Gujarat religion bill gets Governor's nod

GANDHINAGAR April 9. The controversial Gujarat Freedom of Religion Bill has finally received the nod of the Governor, Sunder Singh Bhandari, who signed the bill and sent it to the State Government "as it is".

Briefing presspersons after a Cabinet meeting held under the chairmanship of the Chief Minister, Narendra Modi, here today, the Cabinet spokesman, I. K. Jadeja, said the Government had received the Bill from the Raj Bhavan on Tuesday in the form it was when passed by the State Assembly on March 26. The Government would soon frame the necessary rules under the Bill and publish in the gazette for the Act to come into force.

It was one of the seven bills passed by the Assembly on the day of the murder of the former Minister of State for Home and Revenue, Haren Pandya. While giving his assent to the remaining six Bills ignoring the plea of the Leader of the Opposition, Amarsinh Chaudhary, on Pandya's murder, the Governor had held back the religion bill which seeks to prevent any religious conversion without the expressed consent of the concerned district magistrate.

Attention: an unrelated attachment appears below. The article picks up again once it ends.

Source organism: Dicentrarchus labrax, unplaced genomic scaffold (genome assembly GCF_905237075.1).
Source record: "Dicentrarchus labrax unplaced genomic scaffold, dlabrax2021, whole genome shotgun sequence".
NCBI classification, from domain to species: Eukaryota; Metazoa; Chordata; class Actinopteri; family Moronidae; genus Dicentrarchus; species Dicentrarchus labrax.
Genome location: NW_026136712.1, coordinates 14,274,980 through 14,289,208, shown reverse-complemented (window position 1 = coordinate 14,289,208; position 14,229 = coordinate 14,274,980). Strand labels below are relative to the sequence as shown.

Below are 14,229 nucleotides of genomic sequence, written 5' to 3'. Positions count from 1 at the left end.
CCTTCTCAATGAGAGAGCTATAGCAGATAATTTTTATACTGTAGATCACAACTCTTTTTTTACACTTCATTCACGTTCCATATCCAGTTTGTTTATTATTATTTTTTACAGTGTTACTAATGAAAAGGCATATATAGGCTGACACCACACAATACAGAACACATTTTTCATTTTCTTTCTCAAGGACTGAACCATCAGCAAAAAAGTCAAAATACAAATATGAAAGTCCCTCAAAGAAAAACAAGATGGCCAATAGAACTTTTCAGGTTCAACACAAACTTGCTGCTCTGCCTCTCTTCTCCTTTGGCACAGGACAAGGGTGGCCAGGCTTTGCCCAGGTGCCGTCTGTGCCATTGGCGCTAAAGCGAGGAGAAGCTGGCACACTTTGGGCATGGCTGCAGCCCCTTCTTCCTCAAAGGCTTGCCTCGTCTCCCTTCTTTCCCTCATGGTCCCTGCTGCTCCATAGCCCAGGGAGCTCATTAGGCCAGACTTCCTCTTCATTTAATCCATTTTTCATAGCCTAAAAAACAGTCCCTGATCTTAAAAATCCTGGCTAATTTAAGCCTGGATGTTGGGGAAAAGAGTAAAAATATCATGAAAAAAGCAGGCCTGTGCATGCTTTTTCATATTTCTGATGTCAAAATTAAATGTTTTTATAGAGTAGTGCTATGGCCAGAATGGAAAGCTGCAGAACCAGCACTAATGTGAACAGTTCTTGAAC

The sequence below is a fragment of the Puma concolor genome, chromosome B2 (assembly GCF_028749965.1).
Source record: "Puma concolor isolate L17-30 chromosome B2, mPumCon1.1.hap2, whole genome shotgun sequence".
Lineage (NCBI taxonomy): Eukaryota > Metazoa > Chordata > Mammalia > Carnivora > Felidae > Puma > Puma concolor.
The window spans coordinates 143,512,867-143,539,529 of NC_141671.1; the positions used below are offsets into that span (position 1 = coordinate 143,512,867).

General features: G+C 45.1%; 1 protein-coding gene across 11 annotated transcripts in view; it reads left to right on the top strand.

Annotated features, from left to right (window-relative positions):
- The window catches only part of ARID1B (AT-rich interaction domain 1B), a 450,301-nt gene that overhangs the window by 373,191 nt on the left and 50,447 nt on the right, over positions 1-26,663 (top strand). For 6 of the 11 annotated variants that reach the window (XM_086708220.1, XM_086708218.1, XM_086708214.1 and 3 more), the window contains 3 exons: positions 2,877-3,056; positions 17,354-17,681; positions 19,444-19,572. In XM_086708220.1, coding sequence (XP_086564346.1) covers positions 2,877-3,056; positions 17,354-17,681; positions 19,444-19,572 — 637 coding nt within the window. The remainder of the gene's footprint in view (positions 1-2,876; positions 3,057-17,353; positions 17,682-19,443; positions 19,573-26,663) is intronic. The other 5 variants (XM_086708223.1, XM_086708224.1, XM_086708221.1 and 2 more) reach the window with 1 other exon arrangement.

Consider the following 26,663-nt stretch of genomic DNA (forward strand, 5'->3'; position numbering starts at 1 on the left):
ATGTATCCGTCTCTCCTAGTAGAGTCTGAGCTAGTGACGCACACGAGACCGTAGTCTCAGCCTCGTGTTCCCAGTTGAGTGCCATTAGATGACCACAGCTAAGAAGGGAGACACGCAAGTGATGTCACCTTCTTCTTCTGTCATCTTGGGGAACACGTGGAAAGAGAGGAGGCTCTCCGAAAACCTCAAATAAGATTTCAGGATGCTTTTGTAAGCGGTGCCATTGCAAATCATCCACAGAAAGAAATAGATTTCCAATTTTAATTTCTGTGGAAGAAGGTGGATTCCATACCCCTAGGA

Mr. Jadeja said the Governor had delayed signing the bill only to satisfy himself about certain constitutional provisions and that he was not aware what discussions the Governor had with the Legal Department or the Advocate-General. The Law Minister, Ashok Bhatt, said his Department had received no query from the Governor.

The delay on the part of the Governor had created doubts about the sanctity of the Bill with some legal experts feeling that some of its provisions went against the spirit of the Constitution. It was also pointed out that in no State where similar restrictions were in force had the consent of the district magistrate been made mandatory.

Meanwhile, the All-India Christian Council has accused the State Government of being "anti-minority" citing the example of some schools preparing the examination schedule for primary classes on April 18, Good Friday. The Council joint secretary, Samson Christian, said that after the introducing the religion bill and other anti-minority measures, the Government wanted to deny the Christian students their religious holidays. In 2001, the Government had scheduled mid-term examinations on Christmas Day but was forced to revise the schedule at the directive of the Gujarat High Court on a petition filed by the Council, he said.